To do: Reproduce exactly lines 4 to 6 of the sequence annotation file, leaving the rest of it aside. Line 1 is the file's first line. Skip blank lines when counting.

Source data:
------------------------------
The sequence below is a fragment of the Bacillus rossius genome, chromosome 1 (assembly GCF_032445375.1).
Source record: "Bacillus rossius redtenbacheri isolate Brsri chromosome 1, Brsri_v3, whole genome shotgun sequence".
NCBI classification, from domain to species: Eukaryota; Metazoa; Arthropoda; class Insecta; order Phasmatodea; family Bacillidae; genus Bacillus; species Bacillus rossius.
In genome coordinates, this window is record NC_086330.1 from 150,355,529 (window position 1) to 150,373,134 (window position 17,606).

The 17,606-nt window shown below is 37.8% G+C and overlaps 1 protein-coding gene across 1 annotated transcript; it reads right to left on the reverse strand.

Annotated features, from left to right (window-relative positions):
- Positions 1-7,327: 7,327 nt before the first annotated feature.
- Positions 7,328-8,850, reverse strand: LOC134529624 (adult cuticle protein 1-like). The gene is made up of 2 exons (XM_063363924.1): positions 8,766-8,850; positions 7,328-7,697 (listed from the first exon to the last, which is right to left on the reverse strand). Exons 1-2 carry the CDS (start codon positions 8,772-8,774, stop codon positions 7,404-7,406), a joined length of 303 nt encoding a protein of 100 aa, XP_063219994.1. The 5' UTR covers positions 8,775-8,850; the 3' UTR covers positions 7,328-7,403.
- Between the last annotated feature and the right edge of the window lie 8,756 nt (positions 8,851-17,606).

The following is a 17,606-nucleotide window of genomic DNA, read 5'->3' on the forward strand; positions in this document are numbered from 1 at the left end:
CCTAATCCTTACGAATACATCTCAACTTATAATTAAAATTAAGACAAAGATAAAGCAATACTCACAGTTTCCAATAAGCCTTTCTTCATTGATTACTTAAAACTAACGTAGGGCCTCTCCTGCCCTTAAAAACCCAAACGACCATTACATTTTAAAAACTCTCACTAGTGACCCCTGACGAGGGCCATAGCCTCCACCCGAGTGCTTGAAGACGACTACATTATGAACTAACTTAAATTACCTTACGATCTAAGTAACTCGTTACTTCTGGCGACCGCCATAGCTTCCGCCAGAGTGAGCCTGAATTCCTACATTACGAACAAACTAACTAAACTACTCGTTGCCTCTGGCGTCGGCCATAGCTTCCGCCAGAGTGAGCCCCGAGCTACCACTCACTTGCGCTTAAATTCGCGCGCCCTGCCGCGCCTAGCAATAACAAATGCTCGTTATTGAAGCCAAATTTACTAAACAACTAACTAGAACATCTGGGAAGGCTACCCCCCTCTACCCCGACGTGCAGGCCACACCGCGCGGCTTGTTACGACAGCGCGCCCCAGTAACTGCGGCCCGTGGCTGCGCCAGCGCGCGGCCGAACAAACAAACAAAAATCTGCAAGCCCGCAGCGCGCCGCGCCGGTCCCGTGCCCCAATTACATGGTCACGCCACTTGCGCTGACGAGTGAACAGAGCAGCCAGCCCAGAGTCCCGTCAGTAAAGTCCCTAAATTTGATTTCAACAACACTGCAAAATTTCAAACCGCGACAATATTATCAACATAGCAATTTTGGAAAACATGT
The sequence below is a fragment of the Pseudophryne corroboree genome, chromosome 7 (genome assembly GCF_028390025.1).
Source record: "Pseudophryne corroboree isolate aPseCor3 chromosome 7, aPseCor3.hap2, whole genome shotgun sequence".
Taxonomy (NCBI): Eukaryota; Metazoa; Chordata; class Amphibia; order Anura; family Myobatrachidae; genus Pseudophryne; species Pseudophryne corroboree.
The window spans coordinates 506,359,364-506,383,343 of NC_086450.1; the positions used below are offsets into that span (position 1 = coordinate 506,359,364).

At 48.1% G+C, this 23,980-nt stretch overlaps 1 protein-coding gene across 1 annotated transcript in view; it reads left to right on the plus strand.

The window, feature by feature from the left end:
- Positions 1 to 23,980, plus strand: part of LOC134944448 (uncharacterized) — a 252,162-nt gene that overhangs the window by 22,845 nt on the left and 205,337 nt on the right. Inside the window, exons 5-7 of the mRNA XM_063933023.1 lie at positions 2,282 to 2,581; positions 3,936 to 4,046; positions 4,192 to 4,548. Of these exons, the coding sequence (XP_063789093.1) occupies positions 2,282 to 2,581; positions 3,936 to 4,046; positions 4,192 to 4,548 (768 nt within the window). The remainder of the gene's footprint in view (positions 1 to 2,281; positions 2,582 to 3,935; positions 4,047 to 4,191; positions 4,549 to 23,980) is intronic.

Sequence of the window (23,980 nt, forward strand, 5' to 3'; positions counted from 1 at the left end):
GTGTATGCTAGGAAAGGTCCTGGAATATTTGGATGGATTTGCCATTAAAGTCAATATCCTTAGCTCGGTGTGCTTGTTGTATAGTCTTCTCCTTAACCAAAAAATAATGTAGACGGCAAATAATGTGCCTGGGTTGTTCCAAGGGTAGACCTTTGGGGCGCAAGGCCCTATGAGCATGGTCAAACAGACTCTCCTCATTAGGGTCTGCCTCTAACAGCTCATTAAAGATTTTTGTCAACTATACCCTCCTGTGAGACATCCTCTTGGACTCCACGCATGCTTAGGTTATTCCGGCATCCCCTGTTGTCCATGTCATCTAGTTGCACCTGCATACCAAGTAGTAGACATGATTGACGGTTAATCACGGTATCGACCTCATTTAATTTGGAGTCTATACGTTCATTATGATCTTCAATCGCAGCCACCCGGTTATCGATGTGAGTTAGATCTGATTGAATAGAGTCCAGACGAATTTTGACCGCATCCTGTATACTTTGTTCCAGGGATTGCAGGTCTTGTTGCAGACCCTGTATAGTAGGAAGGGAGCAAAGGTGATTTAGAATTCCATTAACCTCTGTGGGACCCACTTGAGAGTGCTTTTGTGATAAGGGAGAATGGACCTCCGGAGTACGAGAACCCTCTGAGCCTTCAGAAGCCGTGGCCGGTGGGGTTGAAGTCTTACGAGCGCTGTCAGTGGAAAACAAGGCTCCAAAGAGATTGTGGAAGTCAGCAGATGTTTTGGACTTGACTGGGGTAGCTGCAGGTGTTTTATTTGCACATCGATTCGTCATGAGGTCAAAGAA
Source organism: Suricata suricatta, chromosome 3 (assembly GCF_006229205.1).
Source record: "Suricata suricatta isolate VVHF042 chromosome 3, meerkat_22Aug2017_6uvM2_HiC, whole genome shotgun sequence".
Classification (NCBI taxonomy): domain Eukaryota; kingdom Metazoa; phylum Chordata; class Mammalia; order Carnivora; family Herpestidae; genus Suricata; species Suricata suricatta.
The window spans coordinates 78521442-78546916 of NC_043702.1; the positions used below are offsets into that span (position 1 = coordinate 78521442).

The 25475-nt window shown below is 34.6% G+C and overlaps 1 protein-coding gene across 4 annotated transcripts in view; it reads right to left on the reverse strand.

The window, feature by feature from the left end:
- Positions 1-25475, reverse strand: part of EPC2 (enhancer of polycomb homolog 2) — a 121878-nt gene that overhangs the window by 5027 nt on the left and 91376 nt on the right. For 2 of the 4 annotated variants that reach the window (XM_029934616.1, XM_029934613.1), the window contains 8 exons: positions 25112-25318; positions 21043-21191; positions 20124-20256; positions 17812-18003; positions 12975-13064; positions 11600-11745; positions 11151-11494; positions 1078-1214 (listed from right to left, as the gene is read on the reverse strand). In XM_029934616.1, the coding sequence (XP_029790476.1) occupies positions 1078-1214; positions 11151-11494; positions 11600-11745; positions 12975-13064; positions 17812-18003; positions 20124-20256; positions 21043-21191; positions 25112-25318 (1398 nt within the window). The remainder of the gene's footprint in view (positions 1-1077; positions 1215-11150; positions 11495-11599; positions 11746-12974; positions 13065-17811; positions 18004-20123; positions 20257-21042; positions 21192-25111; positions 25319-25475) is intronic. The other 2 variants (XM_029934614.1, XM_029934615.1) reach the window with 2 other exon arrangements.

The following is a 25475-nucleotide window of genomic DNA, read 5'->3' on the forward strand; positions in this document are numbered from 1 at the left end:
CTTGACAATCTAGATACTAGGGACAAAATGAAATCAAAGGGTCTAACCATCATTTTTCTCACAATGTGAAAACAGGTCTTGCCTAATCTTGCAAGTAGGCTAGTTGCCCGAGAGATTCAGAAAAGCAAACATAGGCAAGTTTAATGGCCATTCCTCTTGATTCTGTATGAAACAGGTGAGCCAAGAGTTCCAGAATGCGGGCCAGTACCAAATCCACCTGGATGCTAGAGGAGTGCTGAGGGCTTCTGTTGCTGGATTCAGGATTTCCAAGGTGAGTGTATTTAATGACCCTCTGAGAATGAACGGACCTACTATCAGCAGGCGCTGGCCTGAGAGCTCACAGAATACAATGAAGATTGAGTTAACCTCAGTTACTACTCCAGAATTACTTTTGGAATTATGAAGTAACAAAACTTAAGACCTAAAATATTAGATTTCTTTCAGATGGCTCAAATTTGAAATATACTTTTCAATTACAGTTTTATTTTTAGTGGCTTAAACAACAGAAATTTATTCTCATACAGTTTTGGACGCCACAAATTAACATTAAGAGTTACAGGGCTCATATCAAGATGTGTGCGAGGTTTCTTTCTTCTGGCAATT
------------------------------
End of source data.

In genome coordinates, this window is record NC_086330.1 from 150,355,529 (window position 1) to 150,373,134 (window position 17,606).

The 17,606-nt window shown below is 37.8% G+C and overlaps 1 protein-coding gene across 1 annotated transcript; it reads right to left on the reverse strand.

Annotated features, from left to right (window-relative positions):